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Why Women Are Crucial to Building Communities That Thrive

A conversation with two incredible women on the value of women in building, sustaining and healing communities.

Photo courtesy of Hannah Busing via Unsplash

The second day of the Women & Worth Summit: Actions Speak Louder Than Words featured many incredibly insightful sessions, one of which was ‘Why Women Are Crucial to Building Communities That Thrive,’ featuring Lucy Lang and Valarie McCall and moderated by Marcus Glover.

The conversation started with Glover, founding partner of the private equity firm M. Glover Capital and board chair of Defy Ventures, asking Lang, candidate for Manhattan DA, and McCall, chief of communications, government and international affairs for the City of Cleveland, what inspired them to enter their present career field. Lang mentioned that while she was in law school, a tragedy occurred to someone close to her, and she saw the perspective of someone who experienced the tragedy, as well as that of the person who committed it. Lang detailed that the justice system failed both the victim and the perpetrator and that this experience cemented her zeal for law. McCall mentioned that she had been passionate about serving the public since childhood, and her experiences in economic development and social work propelled her to work in the local and federal government.

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The conversation then steered to what advice Lang and McCall would give to the city of Minneapolis, as the city is one week away from Derek Chauvin’s trial over George Floyd’s murder. Lang emphasized that this upcoming trial elevated the importance of local governance and the issue of police accountability. She also mentioned that it is largely due to the tireless work of the moms, sisters and women that we know as much as we know now about police violence and the need for police accountability. Overall, Lang believes that it is important to center the conversation around the work of BIPOC women regarding social activism.

McCall, who works in Cleveland—the city that gained national attention when Tamir Rice was killed—said that the advice she would give is to always hold on to the truth and that the truth will always prevail. Glover then steered the panelists into the topic of an increase in gender-based violence during the COVID-19 pandemic. Both speakers mentioned support services for survivors were extremely essential and that there needed to be other tools for justice and healing rather than just the district attorney’s office. McCall mentioned that women have a natural intuition and perspective in gender-based violence as they view it as a real threat that their mothers, daughters and sisters might encounter. Thus, it is even more important for women to be in law enforcement, as they can provide valuable input regarding the issue of gender-based violence. Additionally, McCall emphasized the need for continuous focus and a spotlight on the rise of gender-based violence in the media.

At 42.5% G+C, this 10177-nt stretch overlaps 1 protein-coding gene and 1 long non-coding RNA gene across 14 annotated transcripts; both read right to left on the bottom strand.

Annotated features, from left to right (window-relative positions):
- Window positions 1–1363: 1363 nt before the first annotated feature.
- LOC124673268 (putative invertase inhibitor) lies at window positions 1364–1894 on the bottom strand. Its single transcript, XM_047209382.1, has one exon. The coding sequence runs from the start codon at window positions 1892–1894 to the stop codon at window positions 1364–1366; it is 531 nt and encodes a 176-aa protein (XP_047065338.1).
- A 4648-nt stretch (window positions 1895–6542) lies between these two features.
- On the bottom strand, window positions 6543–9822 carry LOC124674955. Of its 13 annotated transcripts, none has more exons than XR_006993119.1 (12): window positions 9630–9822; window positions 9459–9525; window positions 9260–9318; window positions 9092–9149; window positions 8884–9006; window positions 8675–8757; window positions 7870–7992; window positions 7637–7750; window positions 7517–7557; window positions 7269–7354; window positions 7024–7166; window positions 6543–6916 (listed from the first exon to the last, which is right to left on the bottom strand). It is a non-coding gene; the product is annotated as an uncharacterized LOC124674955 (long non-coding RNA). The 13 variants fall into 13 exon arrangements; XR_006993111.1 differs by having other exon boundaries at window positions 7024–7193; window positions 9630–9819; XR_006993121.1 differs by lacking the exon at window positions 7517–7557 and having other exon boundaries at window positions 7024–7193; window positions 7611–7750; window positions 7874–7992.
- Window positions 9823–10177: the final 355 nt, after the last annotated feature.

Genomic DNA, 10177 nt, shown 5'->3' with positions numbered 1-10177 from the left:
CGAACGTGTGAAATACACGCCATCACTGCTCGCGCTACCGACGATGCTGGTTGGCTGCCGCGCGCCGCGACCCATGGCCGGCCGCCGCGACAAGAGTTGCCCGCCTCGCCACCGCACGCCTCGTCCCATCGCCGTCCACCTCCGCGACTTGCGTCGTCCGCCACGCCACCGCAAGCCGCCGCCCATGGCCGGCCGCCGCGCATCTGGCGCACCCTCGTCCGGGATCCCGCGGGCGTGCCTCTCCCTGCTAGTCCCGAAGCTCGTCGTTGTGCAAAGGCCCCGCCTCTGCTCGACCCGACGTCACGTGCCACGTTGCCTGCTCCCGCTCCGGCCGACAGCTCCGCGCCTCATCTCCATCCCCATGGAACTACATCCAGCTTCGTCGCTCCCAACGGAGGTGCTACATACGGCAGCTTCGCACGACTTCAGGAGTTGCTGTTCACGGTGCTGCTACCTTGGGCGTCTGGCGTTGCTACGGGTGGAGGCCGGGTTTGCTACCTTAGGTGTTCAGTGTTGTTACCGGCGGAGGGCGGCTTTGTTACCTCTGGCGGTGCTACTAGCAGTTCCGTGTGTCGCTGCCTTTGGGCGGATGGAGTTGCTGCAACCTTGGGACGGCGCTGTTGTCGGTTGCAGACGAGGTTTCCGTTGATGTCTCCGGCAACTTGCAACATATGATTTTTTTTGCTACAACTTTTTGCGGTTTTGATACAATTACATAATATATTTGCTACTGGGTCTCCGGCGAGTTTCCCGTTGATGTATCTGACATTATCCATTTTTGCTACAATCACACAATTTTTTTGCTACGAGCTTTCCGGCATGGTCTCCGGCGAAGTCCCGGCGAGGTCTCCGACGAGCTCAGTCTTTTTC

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In closing remarks, Glover mentioned his daughter asking him, “What are you doing for women of color in your life?” and he’s been committed to answering that question ever since. He went on to ask the panelists their thoughts on seeing women present in the highest offices in the nation. McCall mentioned that as a child, she and her friends repeatedly told themselves that they would not end up as a statistic and how incredible it is that women of color are slowly but surely entering spaces of power in the federal government. Lang said she continuously strives to uplift women of color who are DAs across the nation and especially those who continuously face racism, sexism and harassment every day. As a beautiful closing statement, McCall presented how important it is to continuously open doors and mentor other women so that they, too, can see their worth and be who they are meant to be.

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